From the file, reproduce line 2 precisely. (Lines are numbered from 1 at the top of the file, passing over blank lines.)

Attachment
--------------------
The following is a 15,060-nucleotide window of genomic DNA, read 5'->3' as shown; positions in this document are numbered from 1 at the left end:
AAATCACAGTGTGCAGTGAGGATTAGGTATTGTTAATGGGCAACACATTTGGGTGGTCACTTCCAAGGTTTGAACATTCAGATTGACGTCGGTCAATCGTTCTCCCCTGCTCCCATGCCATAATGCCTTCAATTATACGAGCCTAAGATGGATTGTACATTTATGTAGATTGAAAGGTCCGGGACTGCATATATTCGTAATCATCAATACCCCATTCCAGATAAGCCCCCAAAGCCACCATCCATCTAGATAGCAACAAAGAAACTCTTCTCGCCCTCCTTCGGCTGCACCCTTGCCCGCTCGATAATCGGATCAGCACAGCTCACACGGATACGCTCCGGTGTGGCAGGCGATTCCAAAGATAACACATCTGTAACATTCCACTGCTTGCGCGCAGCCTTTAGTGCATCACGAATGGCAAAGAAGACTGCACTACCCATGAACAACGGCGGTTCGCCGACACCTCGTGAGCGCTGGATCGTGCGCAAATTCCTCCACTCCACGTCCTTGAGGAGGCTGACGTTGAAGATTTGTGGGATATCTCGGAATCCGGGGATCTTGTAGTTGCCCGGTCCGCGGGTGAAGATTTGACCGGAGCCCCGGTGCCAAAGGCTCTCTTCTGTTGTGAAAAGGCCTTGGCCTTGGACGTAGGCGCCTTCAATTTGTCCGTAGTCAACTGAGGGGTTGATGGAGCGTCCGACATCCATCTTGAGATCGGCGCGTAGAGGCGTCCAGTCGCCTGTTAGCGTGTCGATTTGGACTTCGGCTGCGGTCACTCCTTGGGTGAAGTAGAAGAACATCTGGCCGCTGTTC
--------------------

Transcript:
AAATCACAGTGTGCAGTGAGGATTAGGTATTGTTAATGGGCAACACATTTGGGTGGTCACTTCCAAGGTTTGAACATTCAGATTGACGTCGGTCAATCGTTCTCCCCTGCTCCCATGCCATAATGCCTTCAATTATACGAGCCTAAGATGGATTGTACATTTATGTAGATTGAAAGGTCCGGGACTGCATATATTCGTAATCATCAATACCCCATTCCAGATAAGCCCCCAAAGCCACCATCCATCTAGATAGCAACAAAGAAACTCTTCTCGCCCTCCTTCGGCTGCACCCTTGCCCGCTCGATAATCGGATCAGCACAGCTCACACGGATACGCTCCGGTGTGGCAGGCGATTCCAAAGATAACACATCTGTAACATTCCACTGCTTGCGCGCAGCCTTTAGTGCATCACGAATGGCAAAGAAGACTGCACTACCCATGAACAACGGCGGTTCGCCGACACCTCGTGAGCGCTGGATCGTGCGCAAATTCCTCCACTCCACGTCCTTGAGGAGGCTGACGTTGAAGATTTGTGGGATATCTCGGAATCCGGGGATCTTGTAGTTGCCCGGTCCGCGGGTGAAGATTTGACCGGAGCCCCGGTGCCAAAGGCTCTCTTCTGTTGTGAAAAGGCCTTGGCCTTGGACGTAGGCGCCTTCAATTTGTCCGTAGTCAACTGAGGGGTTGATGGAGCGTCCGACATCCATCTTGAGATCGGCGCGTAGAGGCGTCCAGTCGCCTGTTAGCGTGTCGATTTGGACTTCGGCTGCGGTCACTCCTTGGGTGAAGTAGAAGAACATCTGGCCGCTGTTC